The proposals currently on the table

The proposals on the table in the WTO negotiations focus, among other things, on subsidies that contribute to illegal, unreported, and unregulated (IUU) fishing; subsidies provided to fish already overfished stocks; and subsidies that contribute to overcapacity and overfishing. These are concerns that the LDC group shares with the entire WTO membership, but are arguably particularly acute for some LDC WTO members.

As highlighted in box 1, losses to illegal and unreported fishing is a particularly acute challenge for LDCs. Around 37 percent of all catch in the Central Eastern Atlantic (off the coast of West Africa), for example, has been estimated to be illegal and unreported. Worldwide losses have been estimated at between US$10 billion and US$23 billion per year, and in some regions the problem is particularly severe. The same study also indicates that illegal and unreported catch tends to be higher in areas where governance is weak. This suggests that LDCs with marine fisheries sectors and that face governance challenges could stand to benefit from a multilateral agreement that reduces subsidies paid to vessels and operators engaged in illegal fishing.

The WTO membership as a whole, and LDCs in particular, could also stand to gain from a multilateral agreement that resulted in reduced harmful subsidisation of fleets which exploit fish stocks that are already overfished. As highlighted above, the FAO’s 2016 State of World Fisheries and Aquaculture estimates that in 2014, just over 31 percent of global fish stocks were overfished, meaning that increases in their production would only be possible after stocks had been allowed to return to healthy levels. To the extent that subsidies to fishing activity impede overfished stocks from growing back to levels where they can produce maximum sustainable yield, they may in fact prevent fisheries from contributing as much as they could to food production. This should be a concern for the WTO membership as a whole, given that it is a pervasive problem in global fisheries. The World Bank has estimated that allowing global fish stocks to rebuild could increase annual harvests by 13 percent, with consequent potential improvements for the incomes and food security of communities that depend on fisheries in both developed and developing countries.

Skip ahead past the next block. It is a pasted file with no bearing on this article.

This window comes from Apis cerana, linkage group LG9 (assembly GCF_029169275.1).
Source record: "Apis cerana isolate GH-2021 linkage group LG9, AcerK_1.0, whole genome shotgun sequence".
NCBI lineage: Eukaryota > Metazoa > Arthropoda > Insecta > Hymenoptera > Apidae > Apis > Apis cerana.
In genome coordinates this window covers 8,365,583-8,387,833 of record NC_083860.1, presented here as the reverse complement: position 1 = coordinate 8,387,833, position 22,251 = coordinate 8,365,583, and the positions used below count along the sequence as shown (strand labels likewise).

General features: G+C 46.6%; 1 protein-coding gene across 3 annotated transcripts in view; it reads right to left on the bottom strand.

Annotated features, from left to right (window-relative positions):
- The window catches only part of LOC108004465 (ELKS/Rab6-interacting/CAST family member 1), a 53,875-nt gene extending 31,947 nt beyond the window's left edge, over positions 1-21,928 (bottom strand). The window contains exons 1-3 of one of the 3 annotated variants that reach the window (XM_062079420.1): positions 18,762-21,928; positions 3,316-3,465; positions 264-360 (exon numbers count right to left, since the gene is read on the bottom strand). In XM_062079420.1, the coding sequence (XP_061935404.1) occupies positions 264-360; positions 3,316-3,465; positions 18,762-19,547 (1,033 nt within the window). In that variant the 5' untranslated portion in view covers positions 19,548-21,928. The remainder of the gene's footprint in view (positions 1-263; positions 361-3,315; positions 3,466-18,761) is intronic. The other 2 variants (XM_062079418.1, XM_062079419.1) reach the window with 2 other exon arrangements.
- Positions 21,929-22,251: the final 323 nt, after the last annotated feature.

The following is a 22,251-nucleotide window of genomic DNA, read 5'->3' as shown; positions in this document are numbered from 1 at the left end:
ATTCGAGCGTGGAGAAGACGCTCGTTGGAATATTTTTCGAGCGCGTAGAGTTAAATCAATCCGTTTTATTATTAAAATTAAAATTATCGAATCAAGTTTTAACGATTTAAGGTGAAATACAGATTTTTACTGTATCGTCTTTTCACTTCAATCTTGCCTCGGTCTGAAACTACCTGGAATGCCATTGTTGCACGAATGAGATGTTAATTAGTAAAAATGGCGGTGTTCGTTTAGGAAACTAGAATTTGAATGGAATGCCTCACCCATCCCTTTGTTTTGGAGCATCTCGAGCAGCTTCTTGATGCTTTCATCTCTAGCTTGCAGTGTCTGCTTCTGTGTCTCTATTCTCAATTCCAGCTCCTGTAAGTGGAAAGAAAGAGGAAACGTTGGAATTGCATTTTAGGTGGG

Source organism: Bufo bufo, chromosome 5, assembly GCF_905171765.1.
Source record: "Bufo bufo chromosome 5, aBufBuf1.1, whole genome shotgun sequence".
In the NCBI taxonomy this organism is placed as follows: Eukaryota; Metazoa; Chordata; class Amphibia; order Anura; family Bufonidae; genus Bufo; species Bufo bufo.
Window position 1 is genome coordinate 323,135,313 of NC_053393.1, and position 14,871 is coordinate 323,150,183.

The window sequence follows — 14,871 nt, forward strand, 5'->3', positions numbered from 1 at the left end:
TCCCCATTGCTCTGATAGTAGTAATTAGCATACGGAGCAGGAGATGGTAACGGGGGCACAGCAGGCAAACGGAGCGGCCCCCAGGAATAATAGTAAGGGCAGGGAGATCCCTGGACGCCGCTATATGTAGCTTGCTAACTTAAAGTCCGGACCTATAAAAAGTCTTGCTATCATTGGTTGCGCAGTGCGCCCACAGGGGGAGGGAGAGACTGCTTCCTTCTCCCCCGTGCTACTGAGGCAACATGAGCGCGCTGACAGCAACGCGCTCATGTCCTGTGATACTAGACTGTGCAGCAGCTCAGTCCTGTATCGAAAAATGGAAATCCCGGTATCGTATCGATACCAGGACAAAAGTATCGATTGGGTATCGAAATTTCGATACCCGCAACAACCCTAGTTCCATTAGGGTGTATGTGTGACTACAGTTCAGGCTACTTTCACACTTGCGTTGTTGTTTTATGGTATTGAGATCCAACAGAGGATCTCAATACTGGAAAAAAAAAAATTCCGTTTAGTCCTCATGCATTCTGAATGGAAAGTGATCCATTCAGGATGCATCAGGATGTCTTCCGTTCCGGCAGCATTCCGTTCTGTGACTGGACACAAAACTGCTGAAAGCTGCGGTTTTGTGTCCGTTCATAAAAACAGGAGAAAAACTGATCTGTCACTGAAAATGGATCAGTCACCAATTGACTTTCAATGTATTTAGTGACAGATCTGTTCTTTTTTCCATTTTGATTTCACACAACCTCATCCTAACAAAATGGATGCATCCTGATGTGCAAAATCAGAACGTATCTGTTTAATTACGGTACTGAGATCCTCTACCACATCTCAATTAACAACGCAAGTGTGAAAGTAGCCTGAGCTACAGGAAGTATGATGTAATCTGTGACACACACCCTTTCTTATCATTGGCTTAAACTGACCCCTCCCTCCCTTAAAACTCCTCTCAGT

Finally, further proposals on the table in the negotiations would limit subsidies to operating costs (often considered to contribute to overfishing) and to capital costs (often considered to contribute to overcapacity in fishing fleets). Subsidies to fuel, in particular, can support distant water fishing that often target fish resources within and just outside EEZs under national jurisdiction. As highlighted in box 1, estimates suggest that a large proportion of catch by foreign vessels in some EEZs – such as those of ECOWAS countries – is not reported, undermining national and regional fisheries management efforts. This suggests that WTO members, in particular those LDCs that lack the capacity to monitor their EEZs closely, could stand to gain from new disciplines that would limit subsidies to operating costs, such as fuel subsidies, as such support can enable distant water fishing vessels to fish without authorisation in their EEZs.

Developing new rules on subsidies based on their environmental impact is a new kind of role for the trade system and the WTO in particular, but such an endeavour enjoys significant political support. It represents a key opportunity for the WTO to demonstrate the relevance and value of a cooperative trade policy approach to a collective sustainable development challenge.


Author: Alice Tipping, Programme Manager, Environment and Natural Resources, ICTSD